Officials will also be able to more easily deploy state and federal workers, secure Department of Labor grants for the unemployed and shift funding for HIV and AIDs programs to provide more substance-abuse treatment for people already eligible for those programs.
Trump also directed other departments and agencies to exercise their own available emergency authorities to address the crisis.
Drug overdoses of all kinds kill an estimated 142 Americans every day.
Closer to home
Push for medical marijuana
Due to the potential risk opioid-based medications can present, some individuals are looking to medical marijuana as an alternative.
In Utah, this has played a part in the push for the legalization of medical marijuana via a ballot initiative that is in the process of collecting signatures across the state. Should it garner the required 113,000-plus signatures, the question of legalization will be put before the voters in 2018.
Hatch has also joined the move toward medical marijuana legalization with the introduction of the “Marijuana Effective Drug Study Act of 2017,” or MEDS Act. The legislation is meant to streamline the research process surrounding medicinal cannabis and get it into the hands of patients more quickly.
“… The federal government strains to enforce regulations that sometimes do more harm than good,” Hatch said when introducing the bill Sept. 13. “To be blunt, we need to remove the administrative barriers preventing legitimate research into medical marijuana, which is why I’ve decided to roll out the MEDS Act.”
Cutting back on the prescriptions
Closer to home, Dixie Regional Medical Center has plastered messages warning about opioid abuse and related statistics on parts of its hallways, elevators, tabletops and floors in an effort to spread awareness.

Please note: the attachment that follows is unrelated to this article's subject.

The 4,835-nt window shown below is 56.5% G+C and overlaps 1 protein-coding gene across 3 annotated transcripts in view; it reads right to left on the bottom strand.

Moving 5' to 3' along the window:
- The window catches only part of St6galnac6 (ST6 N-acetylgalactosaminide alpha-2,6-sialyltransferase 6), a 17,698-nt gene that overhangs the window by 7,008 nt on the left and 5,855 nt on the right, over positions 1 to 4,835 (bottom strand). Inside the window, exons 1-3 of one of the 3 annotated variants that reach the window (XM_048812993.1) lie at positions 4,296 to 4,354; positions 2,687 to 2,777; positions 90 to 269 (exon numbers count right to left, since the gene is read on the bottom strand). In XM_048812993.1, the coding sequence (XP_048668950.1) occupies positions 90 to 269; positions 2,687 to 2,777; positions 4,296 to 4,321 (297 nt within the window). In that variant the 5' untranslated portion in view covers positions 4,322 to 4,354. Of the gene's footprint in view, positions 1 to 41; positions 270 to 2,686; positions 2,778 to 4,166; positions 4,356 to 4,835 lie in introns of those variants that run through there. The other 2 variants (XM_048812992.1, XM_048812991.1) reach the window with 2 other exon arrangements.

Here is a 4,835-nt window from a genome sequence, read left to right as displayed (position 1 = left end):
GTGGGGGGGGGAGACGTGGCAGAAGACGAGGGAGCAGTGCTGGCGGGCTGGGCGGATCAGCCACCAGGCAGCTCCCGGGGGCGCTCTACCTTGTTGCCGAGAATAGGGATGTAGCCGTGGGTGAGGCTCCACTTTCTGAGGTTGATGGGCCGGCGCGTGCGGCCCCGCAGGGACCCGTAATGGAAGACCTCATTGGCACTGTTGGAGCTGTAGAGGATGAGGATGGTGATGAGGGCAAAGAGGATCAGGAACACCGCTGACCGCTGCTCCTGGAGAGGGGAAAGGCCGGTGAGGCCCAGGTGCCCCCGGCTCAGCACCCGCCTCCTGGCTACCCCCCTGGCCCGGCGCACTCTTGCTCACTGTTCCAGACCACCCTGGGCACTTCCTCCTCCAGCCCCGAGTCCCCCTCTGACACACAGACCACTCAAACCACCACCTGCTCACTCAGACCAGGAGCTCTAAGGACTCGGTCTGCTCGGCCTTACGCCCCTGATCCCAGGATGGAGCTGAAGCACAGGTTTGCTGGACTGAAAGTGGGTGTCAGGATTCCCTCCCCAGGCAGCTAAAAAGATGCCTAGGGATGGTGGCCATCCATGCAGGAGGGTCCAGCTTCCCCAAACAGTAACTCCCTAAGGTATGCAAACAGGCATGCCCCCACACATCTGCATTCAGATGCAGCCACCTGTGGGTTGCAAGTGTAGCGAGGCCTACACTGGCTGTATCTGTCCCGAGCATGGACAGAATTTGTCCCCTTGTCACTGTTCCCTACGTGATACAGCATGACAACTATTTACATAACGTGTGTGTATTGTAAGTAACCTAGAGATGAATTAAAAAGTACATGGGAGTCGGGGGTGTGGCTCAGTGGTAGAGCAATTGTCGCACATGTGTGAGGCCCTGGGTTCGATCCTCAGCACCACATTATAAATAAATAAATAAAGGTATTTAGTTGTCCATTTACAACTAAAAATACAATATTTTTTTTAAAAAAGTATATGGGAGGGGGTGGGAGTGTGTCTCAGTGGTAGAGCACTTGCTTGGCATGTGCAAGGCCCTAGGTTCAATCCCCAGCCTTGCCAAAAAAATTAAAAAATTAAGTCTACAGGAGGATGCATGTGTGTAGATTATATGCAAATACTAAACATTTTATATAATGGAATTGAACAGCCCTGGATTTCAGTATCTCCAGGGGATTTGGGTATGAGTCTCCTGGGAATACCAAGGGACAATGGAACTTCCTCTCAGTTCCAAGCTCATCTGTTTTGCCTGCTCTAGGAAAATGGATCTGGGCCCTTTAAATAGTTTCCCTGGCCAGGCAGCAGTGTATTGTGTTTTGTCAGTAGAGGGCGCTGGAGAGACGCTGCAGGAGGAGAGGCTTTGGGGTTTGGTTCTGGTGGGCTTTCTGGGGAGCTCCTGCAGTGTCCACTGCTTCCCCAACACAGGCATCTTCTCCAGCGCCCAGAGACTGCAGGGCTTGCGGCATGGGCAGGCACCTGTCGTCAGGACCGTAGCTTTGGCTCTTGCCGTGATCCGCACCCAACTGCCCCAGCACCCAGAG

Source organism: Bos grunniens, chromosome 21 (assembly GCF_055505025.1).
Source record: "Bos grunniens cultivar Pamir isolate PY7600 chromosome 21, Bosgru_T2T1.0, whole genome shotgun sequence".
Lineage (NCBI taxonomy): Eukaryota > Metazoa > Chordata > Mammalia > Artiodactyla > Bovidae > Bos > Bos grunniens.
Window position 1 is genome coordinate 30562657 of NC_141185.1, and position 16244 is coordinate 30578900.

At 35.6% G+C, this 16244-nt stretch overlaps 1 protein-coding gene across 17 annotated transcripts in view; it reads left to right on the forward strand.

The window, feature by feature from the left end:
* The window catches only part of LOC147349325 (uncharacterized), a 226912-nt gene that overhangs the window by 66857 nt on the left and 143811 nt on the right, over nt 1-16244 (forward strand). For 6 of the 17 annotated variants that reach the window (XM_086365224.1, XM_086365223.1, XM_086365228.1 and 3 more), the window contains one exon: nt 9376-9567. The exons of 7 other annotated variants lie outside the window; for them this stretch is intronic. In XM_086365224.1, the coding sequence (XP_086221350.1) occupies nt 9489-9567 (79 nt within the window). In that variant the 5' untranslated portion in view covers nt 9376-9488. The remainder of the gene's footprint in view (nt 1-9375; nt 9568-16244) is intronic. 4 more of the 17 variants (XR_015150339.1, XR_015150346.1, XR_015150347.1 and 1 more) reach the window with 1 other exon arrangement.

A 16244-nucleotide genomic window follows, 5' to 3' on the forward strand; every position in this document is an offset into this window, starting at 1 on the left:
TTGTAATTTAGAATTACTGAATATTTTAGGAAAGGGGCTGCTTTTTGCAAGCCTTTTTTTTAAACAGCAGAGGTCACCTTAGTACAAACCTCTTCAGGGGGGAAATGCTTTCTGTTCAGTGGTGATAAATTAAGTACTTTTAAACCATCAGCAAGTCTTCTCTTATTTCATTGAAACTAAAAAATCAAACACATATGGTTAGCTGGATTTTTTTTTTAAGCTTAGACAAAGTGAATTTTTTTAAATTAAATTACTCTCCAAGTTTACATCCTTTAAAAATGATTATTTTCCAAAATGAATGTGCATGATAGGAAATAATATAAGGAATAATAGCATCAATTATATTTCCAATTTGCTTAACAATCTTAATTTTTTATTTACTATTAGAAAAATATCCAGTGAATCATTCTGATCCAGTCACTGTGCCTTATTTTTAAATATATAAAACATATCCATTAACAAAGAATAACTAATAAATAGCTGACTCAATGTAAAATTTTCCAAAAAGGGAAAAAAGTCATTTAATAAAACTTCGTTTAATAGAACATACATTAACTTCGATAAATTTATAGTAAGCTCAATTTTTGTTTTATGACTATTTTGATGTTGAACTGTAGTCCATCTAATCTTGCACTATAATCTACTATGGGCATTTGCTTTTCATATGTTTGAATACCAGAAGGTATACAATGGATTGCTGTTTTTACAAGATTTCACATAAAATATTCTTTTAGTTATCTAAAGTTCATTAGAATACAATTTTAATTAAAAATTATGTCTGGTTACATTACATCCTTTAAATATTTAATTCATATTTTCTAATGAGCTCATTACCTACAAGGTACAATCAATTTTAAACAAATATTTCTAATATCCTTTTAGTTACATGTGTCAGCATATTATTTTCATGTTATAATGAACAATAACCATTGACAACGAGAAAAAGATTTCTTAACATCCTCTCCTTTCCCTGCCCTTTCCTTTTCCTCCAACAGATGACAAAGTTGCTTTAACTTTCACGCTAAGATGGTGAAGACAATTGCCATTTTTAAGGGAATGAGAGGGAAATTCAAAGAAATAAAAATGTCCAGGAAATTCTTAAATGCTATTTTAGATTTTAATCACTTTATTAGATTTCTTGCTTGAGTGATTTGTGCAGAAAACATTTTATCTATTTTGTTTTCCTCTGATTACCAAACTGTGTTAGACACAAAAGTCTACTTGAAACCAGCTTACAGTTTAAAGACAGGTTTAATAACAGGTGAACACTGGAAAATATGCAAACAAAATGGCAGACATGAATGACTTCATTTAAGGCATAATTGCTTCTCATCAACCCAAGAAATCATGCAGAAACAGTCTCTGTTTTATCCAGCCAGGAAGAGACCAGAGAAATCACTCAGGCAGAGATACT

Intermountain Healthcare has also pledged to reduce the amount of opioid-based pills it prescribes to patients by 40 percent by the end of 2018.
Steven Van Norman, Intermountain Healthcare’s Southwest regional chief medical director, said a survey found that Intermountain Healthcare clinicians fill prescriptions for an estimated 19 million opioid-based pills annually. Only around half of those pills are used, he said.
Overdose reversal agent
In recent years, the opioid overdose-reversing drug naloxone, also known as Narcan, has been adopted by emergency responders and police agencies across the state. The drug, in the form of a nasal spray or injection, has saved nearly 2,000 lives in Utah, according to the group Utah Naloxone.
Under Utah law, any individual in the state may obtain, carry, furnish and administer naloxone to anyone at risk of overdosing themselves or to anyone at risk of witnessing an overdose around them.
“Naloxone rescue kits across the state of Utah, in the hands of nonmedical laypeople, have been responsible for over 1,800 lives saved,” said Jennifer Plumb, medical director of Utah Naloxone. “Carrying naloxone is an important and responsible strategy for anyone who knows individuals who may be at risk of an opiate overdose.”
Amid reports that naloxone rescue kits were being confiscated from non-emergency personnel, Utah Attorney General Sean Reyes said in a statement Thursday that the state reaffirms the right of an individual to carry them in order to save lives.
“Anyone in possession of a naloxone kit has the ability to keep a victim alive until they can receive emergency medical aid,” Reyes said. “The taking or confiscating of these rescue kits is rarely an appropriate action and could potentially result in a life lost.”
JILL COLVIN and CARLA K. JOHNSON of the Associated Press contributed to this article.